Lies! AA has not offered excellent and certainly not multiple offers. AA has made only one original offer and one updated offer the flight attendants. That being when Delta recently implemented a raise for their flight attendants . Delta is just a place holder since they’re non-union. As soon as Southwest implements its new contract Delta will bump up their pay to Southwest’s or slightly higher. Then United will settle for around the same and AA flight attendants would be at the bottom very shortly. They’d be fools to take AA’s Delta offer, because not only would it leave them at the bottom of the industry in a matter of months, it also includes NO retro pay because Delta is never behind in giving raises. As far as the comment that AA flight attendants are old, you are way out of touch. AA has hired so many new people in the last 10 years that half the workforce is junior now- and broke! They are the ones crying the loudest to strike. So hiring even more junior people is not going to make the flight attendant corp less vocal. It’s going to make them more vocal. Watched any of the college protests lately? They’re not old people.

  29. So the other airlines’ CEOs make more. That just means that they are also overpaid. $32 million is a lot of money. You mean to tell me that they can’t make ends meet on ONLY say $20 million? Remember, this is PER YEAR not just for one year. And of course there are the golden parachutes that all CEOs get when they leave even if they lose millions for the company.

  30. @tony N and others. Yes $32 million (as explained earlier vast majority not cash but stock related to future targets) but below average for most last company CEOs. Look at packages for large tech and finance CEOs and you will see how low $32 million is by comparison. He is paid the going rate for his job just like all others are paid the rate their job is worth (if not find another one).

    BTW if you really want to see large comp packages look at private equity. The head of Blackstone has made over $500 million a year multiple times.

  31. @AC You are missing the point. Isom may be paid a comparative CEO salary, but he’s bleeping terrible at his job. When your customers aren’t happy, your employees aren’t happy and your shareholders aren’t happy that’s a massive failure. It’s no wonder that most people think he’s grossly overpaid.

  32. @BenG please elaborate on these amazing contracts that you seem to know about. What increases or benefits were offered that we as flight attendants are not aware of.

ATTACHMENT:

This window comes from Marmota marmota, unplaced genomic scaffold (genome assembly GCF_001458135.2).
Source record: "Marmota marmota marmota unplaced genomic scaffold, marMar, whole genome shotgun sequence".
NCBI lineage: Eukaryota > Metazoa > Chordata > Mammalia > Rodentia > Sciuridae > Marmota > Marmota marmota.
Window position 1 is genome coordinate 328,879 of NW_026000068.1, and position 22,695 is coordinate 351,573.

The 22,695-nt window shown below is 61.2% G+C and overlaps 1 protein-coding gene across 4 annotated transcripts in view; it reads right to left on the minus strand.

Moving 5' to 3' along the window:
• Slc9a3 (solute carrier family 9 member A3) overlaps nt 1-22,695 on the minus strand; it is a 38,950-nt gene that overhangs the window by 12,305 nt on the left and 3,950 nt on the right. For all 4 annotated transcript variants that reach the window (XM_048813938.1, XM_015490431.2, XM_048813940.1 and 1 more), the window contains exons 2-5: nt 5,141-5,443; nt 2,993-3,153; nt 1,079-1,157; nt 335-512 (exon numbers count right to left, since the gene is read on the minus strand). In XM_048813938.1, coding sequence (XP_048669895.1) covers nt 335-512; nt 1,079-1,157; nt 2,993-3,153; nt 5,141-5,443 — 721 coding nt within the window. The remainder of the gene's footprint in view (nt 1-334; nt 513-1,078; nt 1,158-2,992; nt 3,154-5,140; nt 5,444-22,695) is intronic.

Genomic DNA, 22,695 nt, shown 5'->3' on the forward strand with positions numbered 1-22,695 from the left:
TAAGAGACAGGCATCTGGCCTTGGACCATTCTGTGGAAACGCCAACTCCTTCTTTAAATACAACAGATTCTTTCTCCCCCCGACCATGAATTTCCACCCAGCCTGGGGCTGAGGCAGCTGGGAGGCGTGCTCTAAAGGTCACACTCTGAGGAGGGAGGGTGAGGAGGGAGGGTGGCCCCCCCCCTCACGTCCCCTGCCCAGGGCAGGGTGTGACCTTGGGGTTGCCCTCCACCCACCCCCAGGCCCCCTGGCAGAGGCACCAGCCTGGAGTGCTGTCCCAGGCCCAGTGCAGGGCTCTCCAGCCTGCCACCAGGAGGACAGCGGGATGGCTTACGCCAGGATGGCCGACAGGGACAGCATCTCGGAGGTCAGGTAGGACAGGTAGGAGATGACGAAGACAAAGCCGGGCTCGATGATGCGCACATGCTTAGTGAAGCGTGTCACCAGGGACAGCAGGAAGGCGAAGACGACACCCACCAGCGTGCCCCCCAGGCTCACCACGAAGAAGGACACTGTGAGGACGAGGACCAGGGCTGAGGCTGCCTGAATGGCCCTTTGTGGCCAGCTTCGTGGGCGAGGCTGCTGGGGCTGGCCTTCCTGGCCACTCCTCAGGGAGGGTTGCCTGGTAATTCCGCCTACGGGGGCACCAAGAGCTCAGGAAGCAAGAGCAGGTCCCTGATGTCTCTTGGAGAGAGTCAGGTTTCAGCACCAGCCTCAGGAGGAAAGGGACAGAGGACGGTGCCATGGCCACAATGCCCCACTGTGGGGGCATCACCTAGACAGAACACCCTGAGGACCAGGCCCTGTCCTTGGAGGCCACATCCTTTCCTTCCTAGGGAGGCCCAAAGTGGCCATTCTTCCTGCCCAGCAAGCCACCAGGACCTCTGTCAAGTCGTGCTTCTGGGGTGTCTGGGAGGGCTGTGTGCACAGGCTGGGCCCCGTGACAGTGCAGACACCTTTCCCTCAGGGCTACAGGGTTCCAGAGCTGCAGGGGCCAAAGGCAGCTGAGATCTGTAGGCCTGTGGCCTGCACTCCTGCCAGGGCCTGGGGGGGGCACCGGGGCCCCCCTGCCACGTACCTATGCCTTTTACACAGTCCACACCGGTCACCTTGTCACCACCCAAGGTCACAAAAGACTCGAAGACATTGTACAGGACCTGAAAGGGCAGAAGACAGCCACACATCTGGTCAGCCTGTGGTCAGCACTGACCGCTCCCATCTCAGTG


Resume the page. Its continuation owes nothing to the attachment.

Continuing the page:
33. It’s sickening that these people call themselves leaders, when in fact they are greedhors. ( yeah, I spelled whore wrong – to make it fit)
    Ugh. Stinky. Wrong.

  34. Hey Isom, wanna improve morale? Instead of doubling your pay, how about reinstating our pensions back to normal W/ COLA since AA has so much cash to give you, and while you’re at it reinstate our medical…after all that was what was promised to all of us when we signed on the dotted line on hiring day.
    Sincerely the Rampers!

    And to the idiot who said be the CEO instead of griping…Not everyone can be president! I say. But at the same time we don’t have to live in poverty while you live in your glass house with your rose colored glasses.

  35. Worked for AA for 50 yrs as a F/A. Retired 2 yrs ago after realizing Isom
    was never going to improve pay or working conditions for the F/As.
    Standard “ retirement” gift was manufactured letter from Isom “thanking
    me for my service” and a gift catalog for items that were totally worthless and geared mostly for men! What a slap in the face…

  36. After reading that explanation from Isom, he is only surpassed by “Carmella”(sorry Mrs. Soprano) Harris’ word salad. “Artificial intelligence is…well it’s intelligence that is artificial.” DO WHAT? So “Bobby”, you got your hands caught in the cookie jar. Don’t try to bull**** your way out of this mess when everyone is standing there watching you steal the cookies! The captain of the “American Titanic” stands on the bridge and says “…so lemme explain…”

  37. @D3kingg Amusing are those who thing $30+million is not a lot of money. Working your way up to be a CEO doesn’t entitle a person to gross over compensation when the employees who actually move the airline aren’t paid a livable wage. @BenG Do you work without being paid? So far American still requires it’s FAs to work while not being paid until the aircraft door shuts. So if you think they’ve been offered great contracts already, let’s see you work hours a day for free. Or are you just old and greedy?

  38. 32 million isn’t a lot of money? Lol. Let’s just say a Flight Attendant, something an airline can’t function without, makes 100 dollars an hour…

    It will take almost 154 years of working 40 hours per week, 52 weeks a year without stopping to make 32 million dollars.